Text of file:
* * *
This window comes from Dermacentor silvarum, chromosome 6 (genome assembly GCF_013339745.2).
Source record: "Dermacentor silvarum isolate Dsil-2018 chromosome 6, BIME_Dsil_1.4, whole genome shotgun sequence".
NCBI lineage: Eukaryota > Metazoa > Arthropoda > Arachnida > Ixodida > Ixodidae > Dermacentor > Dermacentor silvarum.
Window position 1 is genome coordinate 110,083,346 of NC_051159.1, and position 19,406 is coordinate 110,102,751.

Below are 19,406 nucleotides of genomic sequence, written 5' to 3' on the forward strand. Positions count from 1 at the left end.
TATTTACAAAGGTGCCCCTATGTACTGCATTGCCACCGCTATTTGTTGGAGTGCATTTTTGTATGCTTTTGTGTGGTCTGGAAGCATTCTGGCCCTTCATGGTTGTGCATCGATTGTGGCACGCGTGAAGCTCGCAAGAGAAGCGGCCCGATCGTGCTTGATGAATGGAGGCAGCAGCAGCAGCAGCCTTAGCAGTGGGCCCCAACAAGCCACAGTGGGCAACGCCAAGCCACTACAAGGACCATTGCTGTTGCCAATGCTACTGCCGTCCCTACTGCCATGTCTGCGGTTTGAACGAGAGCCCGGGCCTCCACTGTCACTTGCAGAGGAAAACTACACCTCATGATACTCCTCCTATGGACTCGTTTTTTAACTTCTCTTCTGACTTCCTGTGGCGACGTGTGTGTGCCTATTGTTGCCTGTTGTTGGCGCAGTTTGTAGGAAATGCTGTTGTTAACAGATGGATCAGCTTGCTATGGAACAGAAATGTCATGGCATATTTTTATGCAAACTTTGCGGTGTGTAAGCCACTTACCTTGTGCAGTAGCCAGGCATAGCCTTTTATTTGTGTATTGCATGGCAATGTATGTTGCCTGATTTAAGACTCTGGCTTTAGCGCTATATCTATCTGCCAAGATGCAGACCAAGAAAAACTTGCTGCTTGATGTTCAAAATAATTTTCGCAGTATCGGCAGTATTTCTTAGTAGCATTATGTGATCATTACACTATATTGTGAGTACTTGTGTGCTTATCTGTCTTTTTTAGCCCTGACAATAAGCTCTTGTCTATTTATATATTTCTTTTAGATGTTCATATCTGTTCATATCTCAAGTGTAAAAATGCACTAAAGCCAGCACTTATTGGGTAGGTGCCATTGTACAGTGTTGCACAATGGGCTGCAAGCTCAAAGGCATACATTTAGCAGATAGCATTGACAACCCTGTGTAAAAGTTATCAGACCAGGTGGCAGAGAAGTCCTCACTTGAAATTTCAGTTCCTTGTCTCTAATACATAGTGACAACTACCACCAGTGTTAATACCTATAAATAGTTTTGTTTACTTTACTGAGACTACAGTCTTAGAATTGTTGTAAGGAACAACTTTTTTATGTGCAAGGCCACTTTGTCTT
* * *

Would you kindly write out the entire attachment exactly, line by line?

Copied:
This window comes from Dermacentor silvarum, chromosome 6 (genome assembly GCF_013339745.2).
Source record: "Dermacentor silvarum isolate Dsil-2018 chromosome 6, BIME_Dsil_1.4, whole genome shotgun sequence".
NCBI lineage: Eukaryota > Metazoa > Arthropoda > Arachnida > Ixodida > Ixodidae > Dermacentor > Dermacentor silvarum.
Window position 1 is genome coordinate 110,083,346 of NC_051159.1, and position 19,406 is coordinate 110,102,751.

Below are 19,406 nucleotides of genomic sequence, written 5' to 3' on the forward strand. Positions count from 1 at the left end.
TATTTACAAAGGTGCCCCTATGTACTGCATTGCCACCGCTATTTGTTGGAGTGCATTTTTGTATGCTTTTGTGTGGTCTGGAAGCATTCTGGCCCTTCATGGTTGTGCATCGATTGTGGCACGCGTGAAGCTCGCAAGAGAAGCGGCCCGATCGTGCTTGATGAATGGAGGCAGCAGCAGCAGCAGCCTTAGCAGTGGGCCCCAACAAGCCACAGTGGGCAACGCCAAGCCACTACAAGGACCATTGCTGTTGCCAATGCTACTGCCGTCCCTACTGCCATGTCTGCGGTTTGAACGAGAGCCCGGGCCTCCACTGTCACTTGCAGAGGAAAACTACACCTCATGATACTCCTCCTATGGACTCGTTTTTTAACTTCTCTTCTGACTTCCTGTGGCGACGTGTGTGTGCCTATTGTTGCCTGTTGTTGGCGCAGTTTGTAGGAAATGCTGTTGTTAACAGATGGATCAGCTTGCTATGGAACAGAAATGTCATGGCATATTTTTATGCAAACTTTGCGGTGTGTAAGCCACTTACCTTGTGCAGTAGCCAGGCATAGCCTTTTATTTGTGTATTGCATGGCAATGTATGTTGCCTGATTTAAGACTCTGGCTTTAGCGCTATATCTATCTGCCAAGATGCAGACCAAGAAAAACTTGCTGCTTGATGTTCAAAATAATTTTCGCAGTATCGGCAGTATTTCTTAGTAGCATTATGTGATCATTACACTATATTGTGAGTACTTGTGTGCTTATCTGTCTTTTTTAGCCCTGACAATAAGCTCTTGTCTATTTATATATTTCTTTTAGATGTTCATATCTGTTCATATCTCAAGTGTAAAAATGCACTAAAGCCAGCACTTATTGGGTAGGTGCCATTGTACAGTGTTGCACAATGGGCTGCAAGCTCAAAGGCATACATTTAGCAGATAGCATTGACAACCCTGTGTAAAAGTTATCAGACCAGGTGGCAGAGAAGTCCTCACTTGAAATTTCAGTTCCTTGTCTCTAATACATAGTGACAACTACCACCAGTGTTAATACCTATAAATAGTTTTGTTTACTTTACTGAGACTACAGTCTTAGAATTGTTGTAAGGAACAACTTTTTTATGTGCAAGGCCACTTTGTCTT